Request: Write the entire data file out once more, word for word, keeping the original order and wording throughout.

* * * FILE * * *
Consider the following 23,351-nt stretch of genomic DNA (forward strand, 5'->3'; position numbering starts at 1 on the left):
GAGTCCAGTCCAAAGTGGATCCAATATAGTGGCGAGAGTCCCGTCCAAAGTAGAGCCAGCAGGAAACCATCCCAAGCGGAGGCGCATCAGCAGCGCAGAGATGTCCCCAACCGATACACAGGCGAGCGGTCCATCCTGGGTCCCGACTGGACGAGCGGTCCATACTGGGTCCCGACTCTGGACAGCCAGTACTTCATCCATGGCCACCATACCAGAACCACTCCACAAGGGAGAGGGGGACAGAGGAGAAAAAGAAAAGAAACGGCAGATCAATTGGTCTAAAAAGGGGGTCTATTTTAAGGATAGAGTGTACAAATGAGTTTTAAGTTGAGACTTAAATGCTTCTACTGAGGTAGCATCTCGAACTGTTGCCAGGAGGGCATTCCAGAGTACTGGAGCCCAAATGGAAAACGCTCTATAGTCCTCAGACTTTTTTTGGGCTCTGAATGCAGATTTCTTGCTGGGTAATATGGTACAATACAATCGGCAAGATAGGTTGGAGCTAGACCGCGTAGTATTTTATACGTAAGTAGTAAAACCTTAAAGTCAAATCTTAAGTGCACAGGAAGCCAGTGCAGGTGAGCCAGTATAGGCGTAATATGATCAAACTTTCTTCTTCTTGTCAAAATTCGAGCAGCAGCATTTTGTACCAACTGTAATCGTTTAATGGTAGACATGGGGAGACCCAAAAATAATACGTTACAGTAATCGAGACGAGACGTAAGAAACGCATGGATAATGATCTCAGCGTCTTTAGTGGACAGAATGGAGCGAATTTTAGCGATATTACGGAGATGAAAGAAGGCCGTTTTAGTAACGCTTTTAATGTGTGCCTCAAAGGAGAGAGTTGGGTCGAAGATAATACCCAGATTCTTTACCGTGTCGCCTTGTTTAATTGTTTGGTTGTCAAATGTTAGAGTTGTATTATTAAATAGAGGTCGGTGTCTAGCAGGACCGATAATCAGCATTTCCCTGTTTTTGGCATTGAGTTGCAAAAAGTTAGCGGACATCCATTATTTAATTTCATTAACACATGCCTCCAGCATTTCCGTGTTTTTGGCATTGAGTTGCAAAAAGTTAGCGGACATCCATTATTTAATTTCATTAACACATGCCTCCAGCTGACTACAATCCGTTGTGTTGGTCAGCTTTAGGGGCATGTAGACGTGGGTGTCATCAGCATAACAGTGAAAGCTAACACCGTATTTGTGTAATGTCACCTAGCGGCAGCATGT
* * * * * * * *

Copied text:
Consider the following 23,351-nt stretch of genomic DNA (forward strand, 5'->3'; position numbering starts at 1 on the left):
GAGTCCAGTCCAAAGTGGATCCAATATAGTGGCGAGAGTCCCGTCCAAAGTAGAGCCAGCAGGAAACCATCCCAAGCGGAGGCGCATCAGCAGCGCAGAGATGTCCCCAACCGATACACAGGCGAGCGGTCCATCCTGGGTCCCGACTGGACGAGCGGTCCATACTGGGTCCCGACTCTGGACAGCCAGTACTTCATCCATGGCCACCATACCAGAACCACTCCACAAGGGAGAGGGGGACAGAGGAGAAAAAGAAAAGAAACGGCAGATCAATTGGTCTAAAAAGGGGGTCTATTTTAAGGATAGAGTGTACAAATGAGTTTTAAGTTGAGACTTAAATGCTTCTACTGAGGTAGCATCTCGAACTGTTGCCAGGAGGGCATTCCAGAGTACTGGAGCCCAAATGGAAAACGCTCTATAGTCCTCAGACTTTTTTTGGGCTCTGAATGCAGATTTCTTGCTGGGTAATATGGTACAATACAATCGGCAAGATAGGTTGGAGCTAGACCGCGTAGTATTTTATACGTAAGTAGTAAAACCTTAAAGTCAAATCTTAAGTGCACAGGAAGCCAGTGCAGGTGAGCCAGTATAGGCGTAATATGATCAAACTTTCTTCTTCTTGTCAAAATTCGAGCAGCAGCATTTTGTACCAACTGTAATCGTTTAATGGTAGACATGGGGAGACCCAAAAATAATACGTTACAGTAATCGAGACGAGACGTAAGAAACGCATGGATAATGATCTCAGCGTCTTTAGTGGACAGAATGGAGCGAATTTTAGCGATATTACGGAGATGAAAGAAGGCCGTTTTAGTAACGCTTTTAATGTGTGCCTCAAAGGAGAGAGTTGGGTCGAAGATAATACCCAGATTCTTTACCGTGTCGCCTTGTTTAATTGTTTGGTTGTCAAATGTTAGAGTTGTATTATTAAATAGAGGTCGGTGTCTAGCAGGACCGATAATCAGCATTTCCCTGTTTTTGGCATTGAGTTGCAAAAAGTTAGCGGACATCCATTATTTAATTTCATTAACACATGCCTCCAGCATTTCCGTGTTTTTGGCATTGAGTTGCAAAAAGTTAGCGGACATCCATTATTTAATTTCATTAACACATGCCTCCAGCTGACTACAATCCGTTGTGTTGGTCAGCTTTAGGGGCATGTAGACGTGGGTGTCATCAGCATAACAGTGAAAGCTAACACCGTATTTGTGTAATGTCACCTAGCGGCAGCATGT